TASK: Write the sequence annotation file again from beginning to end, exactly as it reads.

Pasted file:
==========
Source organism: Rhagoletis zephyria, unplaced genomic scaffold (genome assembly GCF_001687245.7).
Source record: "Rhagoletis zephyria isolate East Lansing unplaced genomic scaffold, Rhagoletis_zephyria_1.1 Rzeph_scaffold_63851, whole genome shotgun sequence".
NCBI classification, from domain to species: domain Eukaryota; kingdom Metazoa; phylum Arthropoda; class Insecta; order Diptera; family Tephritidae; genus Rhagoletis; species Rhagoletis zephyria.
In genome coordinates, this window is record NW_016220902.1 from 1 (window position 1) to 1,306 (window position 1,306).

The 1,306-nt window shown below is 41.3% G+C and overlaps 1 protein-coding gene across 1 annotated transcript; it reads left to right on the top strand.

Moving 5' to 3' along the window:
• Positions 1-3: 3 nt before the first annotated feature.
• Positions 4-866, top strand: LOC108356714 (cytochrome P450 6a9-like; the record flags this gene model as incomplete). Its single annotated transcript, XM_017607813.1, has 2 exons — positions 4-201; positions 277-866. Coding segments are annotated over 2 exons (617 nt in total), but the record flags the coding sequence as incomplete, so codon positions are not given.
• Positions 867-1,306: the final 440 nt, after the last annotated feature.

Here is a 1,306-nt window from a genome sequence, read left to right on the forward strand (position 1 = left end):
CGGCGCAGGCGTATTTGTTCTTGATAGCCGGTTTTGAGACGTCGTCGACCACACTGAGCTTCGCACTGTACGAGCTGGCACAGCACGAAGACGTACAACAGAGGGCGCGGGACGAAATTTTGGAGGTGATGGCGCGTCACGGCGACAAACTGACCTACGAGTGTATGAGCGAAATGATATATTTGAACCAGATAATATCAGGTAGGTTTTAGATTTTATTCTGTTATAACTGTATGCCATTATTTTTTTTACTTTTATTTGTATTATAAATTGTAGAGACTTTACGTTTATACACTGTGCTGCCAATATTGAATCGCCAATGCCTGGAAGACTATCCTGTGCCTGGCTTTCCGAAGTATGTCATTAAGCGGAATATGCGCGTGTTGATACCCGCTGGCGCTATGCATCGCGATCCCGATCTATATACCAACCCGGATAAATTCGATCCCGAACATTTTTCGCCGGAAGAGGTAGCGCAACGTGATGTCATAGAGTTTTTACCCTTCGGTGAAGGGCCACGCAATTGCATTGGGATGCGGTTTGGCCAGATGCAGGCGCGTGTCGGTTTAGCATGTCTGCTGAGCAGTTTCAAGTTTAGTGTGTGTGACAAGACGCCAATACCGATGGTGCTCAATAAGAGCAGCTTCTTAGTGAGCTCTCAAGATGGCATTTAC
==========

Source organism: Rhagoletis zephyria, unplaced genomic scaffold (genome assembly GCF_001687245.7).
Source record: "Rhagoletis zephyria isolate East Lansing unplaced genomic scaffold, Rhagoletis_zephyria_1.1 Rzeph_scaffold_63851, whole genome shotgun sequence".
NCBI classification, from domain to species: domain Eukaryota; kingdom Metazoa; phylum Arthropoda; class Insecta; order Diptera; family Tephritidae; genus Rhagoletis; species Rhagoletis zephyria.
In genome coordinates, this window is record NW_016220902.1 from 1 (window position 1) to 1,306 (window position 1,306).

The 1,306-nt window shown below is 41.3% G+C and overlaps 1 protein-coding gene across 1 annotated transcript; it reads left to right on the top strand.

Moving 5' to 3' along the window:
• Positions 1-3: 3 nt before the first annotated feature.
• Positions 4-866, top strand: LOC108356714 (cytochrome P450 6a9-like; the record flags this gene model as incomplete). Its single annotated transcript, XM_017607813.1, has 2 exons — positions 4-201; positions 277-866. Coding segments are annotated over 2 exons (617 nt in total), but the record flags the coding sequence as incomplete, so codon positions are not given.
• Positions 867-1,306: the final 440 nt, after the last annotated feature.

Here is a 1,306-nt window from a genome sequence, read left to right on the forward strand (position 1 = left end):
CGGCGCAGGCGTATTTGTTCTTGATAGCCGGTTTTGAGACGTCGTCGACCACACTGAGCTTCGCACTGTACGAGCTGGCACAGCACGAAGACGTACAACAGAGGGCGCGGGACGAAATTTTGGAGGTGATGGCGCGTCACGGCGACAAACTGACCTACGAGTGTATGAGCGAAATGATATATTTGAACCAGATAATATCAGGTAGGTTTTAGATTTTATTCTGTTATAACTGTATGCCATTATTTTTTTTACTTTTATTTGTATTATAAATTGTAGAGACTTTACGTTTATACACTGTGCTGCCAATATTGAATCGCCAATGCCTGGAAGACTATCCTGTGCCTGGCTTTCCGAAGTATGTCATTAAGCGGAATATGCGCGTGTTGATACCCGCTGGCGCTATGCATCGCGATCCCGATCTATATACCAACCCGGATAAATTCGATCCCGAACATTTTTCGCCGGAAGAGGTAGCGCAACGTGATGTCATAGAGTTTTTACCCTTCGGTGAAGGGCCACGCAATTGCATTGGGATGCGGTTTGGCCAGATGCAGGCGCGTGTCGGTTTAGCATGTCTGCTGAGCAGTTTCAAGTTTAGTGTGTGTGACAAGACGCCAATACCGATGGTGCTCAATAAGAGCAGCTTCTTAGTGAGCTCTCAAGATGGCATTTAC